Allergic reactions to Gardasil uncommon: study

LONDON (Reuters) - A study of Merck & Co Inc’s cervical cancer vaccine Gardasil found that allergic reactions were uncommon and most young women can tolerate subsequent doses, Australian researchers said on Wednesday.

The research involved 25 Australian girls with suspected hypersensitivity to the vaccine which was administered as part of a national immunization program to all females aged 12 to 26 in the country beginning in 2007.

More than 380,000 doses of the vaccine have been given under the program, Sharon Choo of the Royal Children’s Hospital in Melbourne and colleagues wrote in the British Medical Journal.

“Our clinical recommendation is that females with suspected hypersensitivity to the quadrivalent vaccine should be evaluated before receiving more doses, and any challenges with the same vaccine should be carried out in a supervised setting,” they said.

Choo and colleagues noted some components of Merck’s treatment — such as aluminum salts and yeast — have been associated with allergic reactions.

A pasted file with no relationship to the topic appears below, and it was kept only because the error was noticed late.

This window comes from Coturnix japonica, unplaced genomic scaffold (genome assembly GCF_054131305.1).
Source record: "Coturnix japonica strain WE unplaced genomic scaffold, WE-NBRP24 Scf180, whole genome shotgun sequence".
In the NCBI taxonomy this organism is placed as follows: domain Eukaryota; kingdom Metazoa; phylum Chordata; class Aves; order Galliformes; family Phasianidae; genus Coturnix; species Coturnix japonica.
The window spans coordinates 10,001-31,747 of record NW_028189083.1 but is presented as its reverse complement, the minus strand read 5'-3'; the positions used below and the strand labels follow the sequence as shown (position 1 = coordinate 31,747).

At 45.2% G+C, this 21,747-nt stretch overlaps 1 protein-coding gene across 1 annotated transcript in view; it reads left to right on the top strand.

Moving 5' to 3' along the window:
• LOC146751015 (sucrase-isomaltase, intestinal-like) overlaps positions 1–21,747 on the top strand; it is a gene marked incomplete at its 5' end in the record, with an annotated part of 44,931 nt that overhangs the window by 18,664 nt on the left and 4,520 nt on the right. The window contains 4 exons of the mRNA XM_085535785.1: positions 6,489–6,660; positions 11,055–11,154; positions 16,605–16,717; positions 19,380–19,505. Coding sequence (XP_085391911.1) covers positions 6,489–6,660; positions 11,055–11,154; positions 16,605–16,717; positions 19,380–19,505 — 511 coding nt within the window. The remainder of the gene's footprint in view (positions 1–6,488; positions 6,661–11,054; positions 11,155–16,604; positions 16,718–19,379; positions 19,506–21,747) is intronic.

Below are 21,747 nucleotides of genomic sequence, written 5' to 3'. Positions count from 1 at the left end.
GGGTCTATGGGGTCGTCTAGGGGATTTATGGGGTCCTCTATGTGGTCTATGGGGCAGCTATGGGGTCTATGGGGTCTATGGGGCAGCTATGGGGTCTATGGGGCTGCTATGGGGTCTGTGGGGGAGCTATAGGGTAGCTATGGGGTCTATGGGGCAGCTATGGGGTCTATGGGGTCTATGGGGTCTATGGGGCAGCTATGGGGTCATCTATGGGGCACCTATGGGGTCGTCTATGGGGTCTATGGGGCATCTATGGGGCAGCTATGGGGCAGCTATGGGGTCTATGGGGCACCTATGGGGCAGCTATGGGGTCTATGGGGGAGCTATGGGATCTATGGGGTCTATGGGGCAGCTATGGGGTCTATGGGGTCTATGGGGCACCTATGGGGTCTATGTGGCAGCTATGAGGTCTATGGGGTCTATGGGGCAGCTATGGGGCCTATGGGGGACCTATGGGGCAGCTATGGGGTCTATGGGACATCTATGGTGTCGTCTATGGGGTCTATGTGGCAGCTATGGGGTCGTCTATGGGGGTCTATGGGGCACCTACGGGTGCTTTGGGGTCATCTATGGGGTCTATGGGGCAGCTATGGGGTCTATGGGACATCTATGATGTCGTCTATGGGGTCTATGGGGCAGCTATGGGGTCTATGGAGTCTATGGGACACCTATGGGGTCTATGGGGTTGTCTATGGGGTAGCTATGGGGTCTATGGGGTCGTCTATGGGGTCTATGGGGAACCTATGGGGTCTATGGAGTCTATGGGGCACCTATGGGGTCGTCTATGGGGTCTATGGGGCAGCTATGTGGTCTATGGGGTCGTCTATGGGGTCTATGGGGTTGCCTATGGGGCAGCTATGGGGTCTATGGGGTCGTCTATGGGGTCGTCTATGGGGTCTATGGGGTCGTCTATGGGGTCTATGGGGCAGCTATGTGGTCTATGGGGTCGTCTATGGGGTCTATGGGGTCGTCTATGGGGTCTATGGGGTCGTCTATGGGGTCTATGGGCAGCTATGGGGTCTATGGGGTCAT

But skin tests of the 25 girls with suspected hypersensitivity showed that only three of them experienced probable reactions to the jabs.

The researchers also noted that suspected reactions such as hives are often “idiosyncratic” and do not increase the risk of adverse reactions in subsequent shots.

Gardasil and GlaxoSmithKline Plc’s Cervarix are designed to be given to girls and young women to protect against cancer-causing strains of the sexually transmitted human papillomavirus (HPV), which can cause cervical cancer.

Gardasil targets four strains of HPV — two responsible for cervical cancer and two causing the less serious condition of genital warts. Glaxo’s product targets the two cancer strains.

In October, the U.S. Centers for Disease Control and Prevention reported that girls and young women given Gardasil were no more likely than usual to faint, have an allergic reaction, blood clot or other adverse reaction.

The report was based on 375,000 doses of the vaccine given from August 2006 to July 2008 after the agency had received 10,326 reports of adverse events following HPV vaccination in the United States.

(Reporting by Michael Kahn; Editing by Maggie Fox and Elaine Hardcastle)


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